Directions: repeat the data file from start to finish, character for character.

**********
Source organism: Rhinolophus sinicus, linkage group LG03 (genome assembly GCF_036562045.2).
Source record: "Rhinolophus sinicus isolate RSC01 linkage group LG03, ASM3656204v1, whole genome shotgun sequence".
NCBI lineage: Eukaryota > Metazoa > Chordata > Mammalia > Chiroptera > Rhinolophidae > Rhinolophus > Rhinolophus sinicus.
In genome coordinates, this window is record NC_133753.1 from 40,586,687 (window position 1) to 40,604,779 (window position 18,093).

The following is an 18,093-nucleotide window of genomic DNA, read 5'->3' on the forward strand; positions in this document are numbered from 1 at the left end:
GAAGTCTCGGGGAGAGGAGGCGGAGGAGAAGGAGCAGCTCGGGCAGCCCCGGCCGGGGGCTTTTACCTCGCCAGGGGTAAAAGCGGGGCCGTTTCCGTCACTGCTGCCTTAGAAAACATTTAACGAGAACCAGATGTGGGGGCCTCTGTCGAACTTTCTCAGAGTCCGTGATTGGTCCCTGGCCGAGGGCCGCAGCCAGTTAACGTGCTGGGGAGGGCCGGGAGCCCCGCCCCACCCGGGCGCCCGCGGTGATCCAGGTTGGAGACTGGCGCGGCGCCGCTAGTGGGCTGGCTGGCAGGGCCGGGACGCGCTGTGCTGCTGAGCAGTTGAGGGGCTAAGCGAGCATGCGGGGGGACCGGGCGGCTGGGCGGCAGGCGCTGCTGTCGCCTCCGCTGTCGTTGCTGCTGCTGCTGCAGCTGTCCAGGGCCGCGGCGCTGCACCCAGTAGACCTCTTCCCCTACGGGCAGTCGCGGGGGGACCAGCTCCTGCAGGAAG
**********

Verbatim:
Source organism: Rhinolophus sinicus, linkage group LG03 (genome assembly GCF_036562045.2).
Source record: "Rhinolophus sinicus isolate RSC01 linkage group LG03, ASM3656204v1, whole genome shotgun sequence".
NCBI lineage: Eukaryota > Metazoa > Chordata > Mammalia > Chiroptera > Rhinolophidae > Rhinolophus > Rhinolophus sinicus.
In genome coordinates, this window is record NC_133753.1 from 40,586,687 (window position 1) to 40,604,779 (window position 18,093).

The following is an 18,093-nucleotide window of genomic DNA, read 5'->3' on the forward strand; positions in this document are numbered from 1 at the left end:
GAAGTCTCGGGGAGAGGAGGCGGAGGAGAAGGAGCAGCTCGGGCAGCCCCGGCCGGGGGCTTTTACCTCGCCAGGGGTAAAAGCGGGGCCGTTTCCGTCACTGCTGCCTTAGAAAACATTTAACGAGAACCAGATGTGGGGGCCTCTGTCGAACTTTCTCAGAGTCCGTGATTGGTCCCTGGCCGAGGGCCGCAGCCAGTTAACGTGCTGGGGAGGGCCGGGAGCCCCGCCCCACCCGGGCGCCCGCGGTGATCCAGGTTGGAGACTGGCGCGGCGCCGCTAGTGGGCTGGCTGGCAGGGCCGGGACGCGCTGTGCTGCTGAGCAGTTGAGGGGCTAAGCGAGCATGCGGGGGGACCGGGCGGCTGGGCGGCAGGCGCTGCTGTCGCCTCCGCTGTCGTTGCTGCTGCTGCTGCAGCTGTCCAGGGCCGCGGCGCTGCACCCAGTAGACCTCTTCCCCTACGGGCAGTCGCGGGGGGACCAGCTCCTGCAGGAAG